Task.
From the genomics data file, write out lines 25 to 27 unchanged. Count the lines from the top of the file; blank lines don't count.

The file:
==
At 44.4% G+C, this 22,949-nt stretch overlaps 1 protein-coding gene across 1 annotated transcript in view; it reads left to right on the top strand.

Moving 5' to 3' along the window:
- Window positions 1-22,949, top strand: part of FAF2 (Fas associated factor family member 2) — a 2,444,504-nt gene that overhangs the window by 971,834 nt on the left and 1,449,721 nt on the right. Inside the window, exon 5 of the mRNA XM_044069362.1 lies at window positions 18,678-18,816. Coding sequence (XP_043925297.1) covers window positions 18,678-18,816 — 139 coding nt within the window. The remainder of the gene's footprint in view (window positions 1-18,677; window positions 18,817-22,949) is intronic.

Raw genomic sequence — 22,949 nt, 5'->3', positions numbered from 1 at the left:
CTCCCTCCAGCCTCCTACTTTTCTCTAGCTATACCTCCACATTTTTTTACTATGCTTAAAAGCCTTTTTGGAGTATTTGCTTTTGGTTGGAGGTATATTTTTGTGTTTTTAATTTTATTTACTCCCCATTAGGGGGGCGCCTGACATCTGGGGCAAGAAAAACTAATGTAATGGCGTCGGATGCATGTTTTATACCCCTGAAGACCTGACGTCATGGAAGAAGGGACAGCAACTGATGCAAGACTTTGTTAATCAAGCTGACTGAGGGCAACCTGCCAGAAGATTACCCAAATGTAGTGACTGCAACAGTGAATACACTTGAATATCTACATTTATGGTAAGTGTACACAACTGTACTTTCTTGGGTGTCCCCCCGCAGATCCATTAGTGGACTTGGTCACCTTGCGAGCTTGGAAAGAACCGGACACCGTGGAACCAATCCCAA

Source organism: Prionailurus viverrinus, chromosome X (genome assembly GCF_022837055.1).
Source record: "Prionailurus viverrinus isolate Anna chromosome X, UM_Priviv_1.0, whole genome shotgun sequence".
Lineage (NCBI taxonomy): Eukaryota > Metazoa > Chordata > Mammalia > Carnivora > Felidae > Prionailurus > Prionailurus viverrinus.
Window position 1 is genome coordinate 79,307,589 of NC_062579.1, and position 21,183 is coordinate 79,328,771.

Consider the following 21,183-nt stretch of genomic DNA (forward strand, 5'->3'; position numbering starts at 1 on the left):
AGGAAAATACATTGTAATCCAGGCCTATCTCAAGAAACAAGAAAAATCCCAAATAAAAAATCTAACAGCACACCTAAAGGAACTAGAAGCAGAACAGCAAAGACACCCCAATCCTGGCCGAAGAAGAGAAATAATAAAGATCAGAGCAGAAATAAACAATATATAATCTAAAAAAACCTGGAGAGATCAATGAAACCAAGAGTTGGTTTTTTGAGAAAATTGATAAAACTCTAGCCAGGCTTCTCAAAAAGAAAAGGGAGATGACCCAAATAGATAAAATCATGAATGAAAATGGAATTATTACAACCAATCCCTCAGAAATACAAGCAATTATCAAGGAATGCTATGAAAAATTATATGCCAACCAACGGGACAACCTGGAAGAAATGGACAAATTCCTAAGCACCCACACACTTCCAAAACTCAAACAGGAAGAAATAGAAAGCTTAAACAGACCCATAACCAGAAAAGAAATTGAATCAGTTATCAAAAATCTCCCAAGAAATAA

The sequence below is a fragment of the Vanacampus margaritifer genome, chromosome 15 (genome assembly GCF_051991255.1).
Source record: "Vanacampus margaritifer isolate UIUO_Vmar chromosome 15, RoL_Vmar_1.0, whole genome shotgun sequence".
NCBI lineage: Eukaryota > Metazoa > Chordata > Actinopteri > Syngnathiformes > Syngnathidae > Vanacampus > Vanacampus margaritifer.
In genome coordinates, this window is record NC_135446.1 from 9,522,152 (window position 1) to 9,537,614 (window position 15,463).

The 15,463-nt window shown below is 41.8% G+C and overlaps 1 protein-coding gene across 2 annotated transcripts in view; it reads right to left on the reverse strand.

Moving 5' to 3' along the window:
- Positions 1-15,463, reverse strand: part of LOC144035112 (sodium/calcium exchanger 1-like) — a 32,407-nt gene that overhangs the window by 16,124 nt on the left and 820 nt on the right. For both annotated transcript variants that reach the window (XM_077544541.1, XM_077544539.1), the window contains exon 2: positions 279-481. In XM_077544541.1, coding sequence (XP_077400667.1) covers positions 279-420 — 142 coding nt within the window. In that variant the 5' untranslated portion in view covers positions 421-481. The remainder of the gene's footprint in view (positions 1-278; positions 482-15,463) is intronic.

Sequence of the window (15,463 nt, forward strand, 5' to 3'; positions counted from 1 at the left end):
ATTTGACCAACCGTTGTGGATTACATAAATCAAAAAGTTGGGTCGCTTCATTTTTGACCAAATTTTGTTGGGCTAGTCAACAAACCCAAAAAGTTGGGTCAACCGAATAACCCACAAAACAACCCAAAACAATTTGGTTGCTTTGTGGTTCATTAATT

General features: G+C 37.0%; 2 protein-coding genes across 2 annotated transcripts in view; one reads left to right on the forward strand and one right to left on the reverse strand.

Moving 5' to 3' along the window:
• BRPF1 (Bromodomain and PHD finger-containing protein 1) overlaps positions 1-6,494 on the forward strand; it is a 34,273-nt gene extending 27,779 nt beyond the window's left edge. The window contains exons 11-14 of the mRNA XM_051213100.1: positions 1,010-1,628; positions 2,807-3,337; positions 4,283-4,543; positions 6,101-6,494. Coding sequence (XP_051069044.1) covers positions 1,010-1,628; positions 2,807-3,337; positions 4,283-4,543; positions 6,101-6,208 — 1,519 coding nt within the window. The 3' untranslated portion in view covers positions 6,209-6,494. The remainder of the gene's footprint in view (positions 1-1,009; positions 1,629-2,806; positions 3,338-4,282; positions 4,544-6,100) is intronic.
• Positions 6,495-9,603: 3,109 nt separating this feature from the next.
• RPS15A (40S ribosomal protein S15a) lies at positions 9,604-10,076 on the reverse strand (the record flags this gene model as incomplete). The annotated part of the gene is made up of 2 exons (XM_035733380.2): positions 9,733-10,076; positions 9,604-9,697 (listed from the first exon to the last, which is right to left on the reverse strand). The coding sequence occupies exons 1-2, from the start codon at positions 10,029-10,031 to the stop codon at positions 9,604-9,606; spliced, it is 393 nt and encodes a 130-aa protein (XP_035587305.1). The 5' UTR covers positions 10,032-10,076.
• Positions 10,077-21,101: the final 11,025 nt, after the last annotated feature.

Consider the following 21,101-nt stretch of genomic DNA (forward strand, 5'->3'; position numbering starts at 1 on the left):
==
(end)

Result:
• RPS15A (40S ribosomal protein S15a) lies at positions 9,604-10,076 on the reverse strand (the record flags this gene model as incomplete). The annotated part of the gene is made up of 2 exons (XM_035733380.2): positions 9,733-10,076; positions 9,604-9,697 (listed from the first exon to the last, which is right to left on the reverse strand). The coding sequence occupies exons 1-2, from the start codon at positions 10,029-10,031 to the stop codon at positions 9,604-9,606; spliced, it is 393 nt and encodes a 130-aa protein (XP_035587305.1). The 5' UTR covers positions 10,032-10,076.
• Positions 10,077-21,101: the final 11,025 nt, after the last annotated feature.

Consider the following 21,101-nt stretch of genomic DNA (forward strand, 5'->3'; position numbering starts at 1 on the left):